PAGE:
Note that Lovecraft's Men of Leng are described in "Dream Quest..." as dancing naked to weird droning pipes and flutes and nauseating rattling upon the desolate Plateau of Leng among their fires and crude stone huts, and Lovecraft gives them quite a satyric description in that scene:

 

As they descended there appeared at intervals lone huts of granite and bleak stone villages whose tiny windows glowed with pallid light. And there came from those huts and villages a shrill droning of pipes and a nauseous rattle of crotala which proved at once that Inganok’s people are right in their geographick rumours. For travellers have heard such sounds before, and know that they float only from the cold desert plateau which healthy folk never visit; that haunted place of evil and mystery which is Leng.

Around the feeble fires dark forms were dancing, and Carter was curious as to what manner of beings they might be; for no healthy folk have ever been to Leng, and the place is known only by its fires and stone huts as seen from afar. Very slowly and awkwardly did those forms leap, and with an insane twisting and bending not good to behold; so that Carter did not wonder at the monstrous evil imputed to them by vague legend, or the fear in which all dreamland holds their abhorrent frozen plateau. As the shantak flew lower, the repulsiveness of the dancers became tinged with a certain hellish familiarity; and the prisoner kept straining his eyes and racking his memory for clues to where he had seen such creatures before.

They leaped as though they had hooves instead of feet, and seemed to wear a sort of wig or headpiece with small horns. Of other clothing they had none, but most of them were quite furry. Behind they had dwarfish tails, and when they glanced upward he saw the excessive width of their mouths....

- HPL, "The Dream Quest of Unknown Kadath"

 

 

(Spoiler:  Carter's impressions about the "head dress" and such, which might suggest that the Men of Leng are only hideous people in  costume, are quite wrong:  the Men of Leng are not at all human, and they are not wearing headdresses or costumes!)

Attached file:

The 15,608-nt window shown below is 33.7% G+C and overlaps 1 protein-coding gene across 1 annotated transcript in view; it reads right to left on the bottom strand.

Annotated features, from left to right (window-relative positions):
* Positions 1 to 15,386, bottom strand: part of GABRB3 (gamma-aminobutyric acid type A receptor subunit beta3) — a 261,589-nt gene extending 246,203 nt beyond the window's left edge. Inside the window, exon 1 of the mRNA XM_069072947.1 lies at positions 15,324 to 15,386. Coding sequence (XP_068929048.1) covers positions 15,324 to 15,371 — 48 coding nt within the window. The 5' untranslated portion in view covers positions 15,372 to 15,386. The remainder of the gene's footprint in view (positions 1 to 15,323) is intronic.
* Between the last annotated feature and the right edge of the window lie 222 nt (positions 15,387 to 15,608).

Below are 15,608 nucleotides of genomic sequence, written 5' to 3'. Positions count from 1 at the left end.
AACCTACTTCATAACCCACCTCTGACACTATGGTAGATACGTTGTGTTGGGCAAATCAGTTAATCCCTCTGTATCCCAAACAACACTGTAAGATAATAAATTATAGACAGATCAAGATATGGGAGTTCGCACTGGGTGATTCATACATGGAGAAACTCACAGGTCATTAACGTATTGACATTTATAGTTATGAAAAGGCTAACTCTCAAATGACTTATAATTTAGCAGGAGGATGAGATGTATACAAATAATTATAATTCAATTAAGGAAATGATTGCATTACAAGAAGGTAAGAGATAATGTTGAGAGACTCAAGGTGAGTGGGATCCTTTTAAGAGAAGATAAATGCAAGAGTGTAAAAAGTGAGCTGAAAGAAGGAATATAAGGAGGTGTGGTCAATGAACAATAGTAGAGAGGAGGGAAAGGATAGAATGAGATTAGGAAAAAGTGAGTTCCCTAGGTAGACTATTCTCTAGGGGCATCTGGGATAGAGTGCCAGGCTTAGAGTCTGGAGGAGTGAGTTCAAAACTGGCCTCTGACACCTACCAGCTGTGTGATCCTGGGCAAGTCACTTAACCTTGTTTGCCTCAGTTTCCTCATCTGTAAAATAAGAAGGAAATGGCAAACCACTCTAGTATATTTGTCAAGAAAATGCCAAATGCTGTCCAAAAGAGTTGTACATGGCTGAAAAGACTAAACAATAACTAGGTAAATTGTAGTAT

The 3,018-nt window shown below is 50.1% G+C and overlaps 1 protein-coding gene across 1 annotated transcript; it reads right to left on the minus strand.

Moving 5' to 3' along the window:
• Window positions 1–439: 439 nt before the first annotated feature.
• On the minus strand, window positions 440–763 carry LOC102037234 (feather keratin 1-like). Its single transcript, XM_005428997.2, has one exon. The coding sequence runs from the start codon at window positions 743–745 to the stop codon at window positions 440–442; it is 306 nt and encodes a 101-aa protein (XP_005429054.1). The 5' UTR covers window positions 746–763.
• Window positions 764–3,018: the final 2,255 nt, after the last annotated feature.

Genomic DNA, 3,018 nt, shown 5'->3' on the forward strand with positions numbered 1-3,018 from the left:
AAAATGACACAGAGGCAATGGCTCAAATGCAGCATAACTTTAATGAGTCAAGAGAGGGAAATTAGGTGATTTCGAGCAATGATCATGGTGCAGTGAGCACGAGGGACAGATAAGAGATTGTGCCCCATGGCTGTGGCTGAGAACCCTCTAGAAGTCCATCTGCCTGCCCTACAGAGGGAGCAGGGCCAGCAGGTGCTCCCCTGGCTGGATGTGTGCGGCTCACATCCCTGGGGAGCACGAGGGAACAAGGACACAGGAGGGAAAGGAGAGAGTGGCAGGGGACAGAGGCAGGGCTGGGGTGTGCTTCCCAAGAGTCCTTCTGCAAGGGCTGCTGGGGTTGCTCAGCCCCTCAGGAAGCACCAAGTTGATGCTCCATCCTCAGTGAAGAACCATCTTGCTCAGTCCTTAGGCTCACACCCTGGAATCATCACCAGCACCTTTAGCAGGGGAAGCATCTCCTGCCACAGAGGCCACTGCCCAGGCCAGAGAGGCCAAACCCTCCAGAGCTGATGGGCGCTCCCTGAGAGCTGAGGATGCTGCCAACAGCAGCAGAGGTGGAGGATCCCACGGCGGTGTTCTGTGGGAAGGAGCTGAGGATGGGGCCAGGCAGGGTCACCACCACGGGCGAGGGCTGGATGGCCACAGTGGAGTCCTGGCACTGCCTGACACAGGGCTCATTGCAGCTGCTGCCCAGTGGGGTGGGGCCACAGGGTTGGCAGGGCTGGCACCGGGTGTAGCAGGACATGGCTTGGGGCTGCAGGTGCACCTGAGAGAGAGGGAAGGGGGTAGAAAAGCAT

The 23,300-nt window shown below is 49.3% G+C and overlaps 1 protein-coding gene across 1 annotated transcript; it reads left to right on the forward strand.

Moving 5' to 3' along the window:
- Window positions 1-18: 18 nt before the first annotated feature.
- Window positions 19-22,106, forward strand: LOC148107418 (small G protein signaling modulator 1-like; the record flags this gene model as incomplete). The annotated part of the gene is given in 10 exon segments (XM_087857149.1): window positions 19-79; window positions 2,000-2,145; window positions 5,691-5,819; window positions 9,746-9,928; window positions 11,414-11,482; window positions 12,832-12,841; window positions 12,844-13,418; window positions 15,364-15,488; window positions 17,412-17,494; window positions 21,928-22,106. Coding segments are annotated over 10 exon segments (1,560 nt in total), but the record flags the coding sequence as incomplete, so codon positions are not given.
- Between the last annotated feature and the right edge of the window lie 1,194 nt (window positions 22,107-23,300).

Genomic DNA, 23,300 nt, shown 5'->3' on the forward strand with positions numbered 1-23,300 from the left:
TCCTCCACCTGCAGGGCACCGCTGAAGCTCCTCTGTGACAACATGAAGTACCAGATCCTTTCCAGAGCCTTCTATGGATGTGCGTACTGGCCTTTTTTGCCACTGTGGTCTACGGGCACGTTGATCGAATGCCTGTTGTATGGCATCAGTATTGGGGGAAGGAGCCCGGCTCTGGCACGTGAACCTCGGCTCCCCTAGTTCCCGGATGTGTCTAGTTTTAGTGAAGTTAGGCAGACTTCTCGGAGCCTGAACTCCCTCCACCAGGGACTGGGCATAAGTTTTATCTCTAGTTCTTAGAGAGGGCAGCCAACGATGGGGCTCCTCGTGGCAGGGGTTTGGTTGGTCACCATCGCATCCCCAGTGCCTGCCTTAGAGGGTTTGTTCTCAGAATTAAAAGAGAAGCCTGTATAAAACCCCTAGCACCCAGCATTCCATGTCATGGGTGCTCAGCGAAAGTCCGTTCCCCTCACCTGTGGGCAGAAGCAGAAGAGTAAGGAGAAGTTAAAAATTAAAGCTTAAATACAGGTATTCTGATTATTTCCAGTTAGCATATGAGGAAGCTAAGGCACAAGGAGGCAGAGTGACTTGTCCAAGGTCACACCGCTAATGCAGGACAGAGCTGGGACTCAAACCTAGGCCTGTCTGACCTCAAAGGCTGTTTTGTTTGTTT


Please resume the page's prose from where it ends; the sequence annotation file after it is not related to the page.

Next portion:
It seems like there is plenty of material to work with in Semitic, Greek, and Roman mythology to construct one or more sinister cults for the Men of Leng, if you want to, ranging from cults of these satyr-like creatures and whatever monsters they worship, to human cults trying to survive living near Leng and making what sacrifices they can to these "goat demons" and their wild, drunken celebrations to ensure another year of survival under their shadow.

 

 

Anyway, your short answer is that I don't think Lovecraft supplied the line about the Men of Leng herding cattle and raising unhealthy crops, but I see no reason you couldn't accept those details, or supply something similar (like the old satyric herds of goat-like beasts and foul bushes of wine grapes), if you wanted to, or needed to....

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irbaboon

Wow, that was awesome. I know that in Dennis Detwiller's excellent Sense of Slight of Hand Man scenario, the Leng Men were referred to as satyrs. He also added a few more interesting details about them.

 

1)They sleep standing up.
I know that is something ruminants do (at least some do, some of the time) Could the men from Leng be ruminants? Given their goat-like physiology it would seem like a good fit
2) Their food smelled disgusting (the PC encounter samples of said on a ship from Leng)
Now I know ruminants chew their cud, and from what I have read it smells pretty nasty. Could that be what was being served in the galley of the Leng ship?
I saw a video one of a hippo chasing off 3 lions from a buffalo they had killed. The hippo bit into the belly of the carcass, but was more interested in the semi-digested grass in it's stomach than in it's meat. Might a species of intelligent ruminant consider that some sort of delicacy? Perhaps that is what the denizens of leng keep their "Loathsome Cattle" for, to eat coarse plants and later regurgitate them for their masters. 
 
You don't need to quote the entire previous post  - Mod.